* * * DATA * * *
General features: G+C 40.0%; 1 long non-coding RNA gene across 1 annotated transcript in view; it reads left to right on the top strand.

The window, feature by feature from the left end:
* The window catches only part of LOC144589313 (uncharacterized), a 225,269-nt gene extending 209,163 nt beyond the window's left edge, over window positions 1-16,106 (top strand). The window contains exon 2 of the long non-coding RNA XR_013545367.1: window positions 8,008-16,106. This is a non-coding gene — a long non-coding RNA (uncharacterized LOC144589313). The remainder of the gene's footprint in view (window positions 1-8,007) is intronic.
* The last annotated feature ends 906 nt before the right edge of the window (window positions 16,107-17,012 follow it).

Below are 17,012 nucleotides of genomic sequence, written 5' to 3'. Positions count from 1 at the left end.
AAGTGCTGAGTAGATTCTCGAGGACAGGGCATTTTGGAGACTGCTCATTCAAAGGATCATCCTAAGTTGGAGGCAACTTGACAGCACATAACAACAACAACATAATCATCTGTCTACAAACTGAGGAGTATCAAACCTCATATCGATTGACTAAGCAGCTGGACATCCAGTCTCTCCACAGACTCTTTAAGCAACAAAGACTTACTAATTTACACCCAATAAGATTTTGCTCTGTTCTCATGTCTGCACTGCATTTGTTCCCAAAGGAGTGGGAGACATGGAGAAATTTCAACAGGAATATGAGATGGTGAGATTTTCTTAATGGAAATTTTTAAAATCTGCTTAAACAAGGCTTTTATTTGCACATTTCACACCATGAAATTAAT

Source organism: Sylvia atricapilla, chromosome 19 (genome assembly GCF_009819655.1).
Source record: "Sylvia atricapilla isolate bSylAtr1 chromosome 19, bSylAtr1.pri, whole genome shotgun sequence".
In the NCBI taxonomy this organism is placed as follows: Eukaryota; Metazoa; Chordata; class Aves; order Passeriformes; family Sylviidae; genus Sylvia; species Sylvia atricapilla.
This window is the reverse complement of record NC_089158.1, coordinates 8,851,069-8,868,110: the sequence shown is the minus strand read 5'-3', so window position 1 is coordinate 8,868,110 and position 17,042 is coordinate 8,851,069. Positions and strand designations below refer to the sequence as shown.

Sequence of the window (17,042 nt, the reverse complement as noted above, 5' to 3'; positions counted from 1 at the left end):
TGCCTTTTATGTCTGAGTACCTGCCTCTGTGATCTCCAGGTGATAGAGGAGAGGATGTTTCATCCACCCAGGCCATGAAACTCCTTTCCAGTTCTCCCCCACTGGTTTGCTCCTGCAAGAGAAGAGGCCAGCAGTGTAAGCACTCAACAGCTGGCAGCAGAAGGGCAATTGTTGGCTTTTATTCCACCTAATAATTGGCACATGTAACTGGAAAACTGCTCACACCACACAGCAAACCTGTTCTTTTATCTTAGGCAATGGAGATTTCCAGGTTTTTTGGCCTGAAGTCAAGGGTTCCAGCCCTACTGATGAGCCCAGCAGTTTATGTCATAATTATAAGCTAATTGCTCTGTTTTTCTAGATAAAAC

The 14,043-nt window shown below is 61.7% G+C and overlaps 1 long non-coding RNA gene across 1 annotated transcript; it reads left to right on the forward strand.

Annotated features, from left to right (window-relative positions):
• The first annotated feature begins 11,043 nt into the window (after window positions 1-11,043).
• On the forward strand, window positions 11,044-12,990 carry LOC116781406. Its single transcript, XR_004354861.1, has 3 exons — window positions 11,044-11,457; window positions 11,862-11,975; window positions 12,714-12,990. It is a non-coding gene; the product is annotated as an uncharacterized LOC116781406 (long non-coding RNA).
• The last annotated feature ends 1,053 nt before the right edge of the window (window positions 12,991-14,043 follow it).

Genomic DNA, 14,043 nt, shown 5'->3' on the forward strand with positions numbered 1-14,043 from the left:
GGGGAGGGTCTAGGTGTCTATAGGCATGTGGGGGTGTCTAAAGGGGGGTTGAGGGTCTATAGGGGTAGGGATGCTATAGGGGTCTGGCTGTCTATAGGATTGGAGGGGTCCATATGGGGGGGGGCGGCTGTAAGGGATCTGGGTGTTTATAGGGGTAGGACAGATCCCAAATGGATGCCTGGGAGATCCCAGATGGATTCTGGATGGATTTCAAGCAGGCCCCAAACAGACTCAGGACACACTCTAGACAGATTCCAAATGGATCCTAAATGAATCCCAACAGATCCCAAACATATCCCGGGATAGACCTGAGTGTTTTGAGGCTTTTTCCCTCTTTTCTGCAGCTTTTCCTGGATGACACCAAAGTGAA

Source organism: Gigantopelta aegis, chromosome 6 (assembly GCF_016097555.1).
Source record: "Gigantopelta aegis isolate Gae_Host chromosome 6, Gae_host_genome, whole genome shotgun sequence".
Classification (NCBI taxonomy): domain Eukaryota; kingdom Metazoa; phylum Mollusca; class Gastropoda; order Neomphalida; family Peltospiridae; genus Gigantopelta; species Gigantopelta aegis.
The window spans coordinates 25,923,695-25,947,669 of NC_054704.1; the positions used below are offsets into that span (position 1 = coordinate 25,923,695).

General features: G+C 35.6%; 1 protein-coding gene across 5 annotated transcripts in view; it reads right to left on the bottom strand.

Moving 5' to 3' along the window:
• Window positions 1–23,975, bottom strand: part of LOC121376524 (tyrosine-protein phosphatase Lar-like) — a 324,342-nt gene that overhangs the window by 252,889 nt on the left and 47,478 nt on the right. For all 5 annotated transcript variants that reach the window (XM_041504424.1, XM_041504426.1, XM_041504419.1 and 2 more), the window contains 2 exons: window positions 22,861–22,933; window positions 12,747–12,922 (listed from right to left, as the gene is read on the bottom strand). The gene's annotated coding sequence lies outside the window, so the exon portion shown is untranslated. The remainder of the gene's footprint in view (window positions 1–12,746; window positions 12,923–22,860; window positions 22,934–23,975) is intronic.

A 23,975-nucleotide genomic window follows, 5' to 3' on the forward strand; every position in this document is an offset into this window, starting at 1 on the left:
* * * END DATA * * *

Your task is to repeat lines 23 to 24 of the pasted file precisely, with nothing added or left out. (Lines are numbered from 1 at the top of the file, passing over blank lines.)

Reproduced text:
The window spans coordinates 25,923,695-25,947,669 of NC_054704.1; the positions used below are offsets into that span (position 1 = coordinate 25,923,695).

General features: G+C 35.6%; 1 protein-coding gene across 5 annotated transcripts in view; it reads right to left on the bottom strand.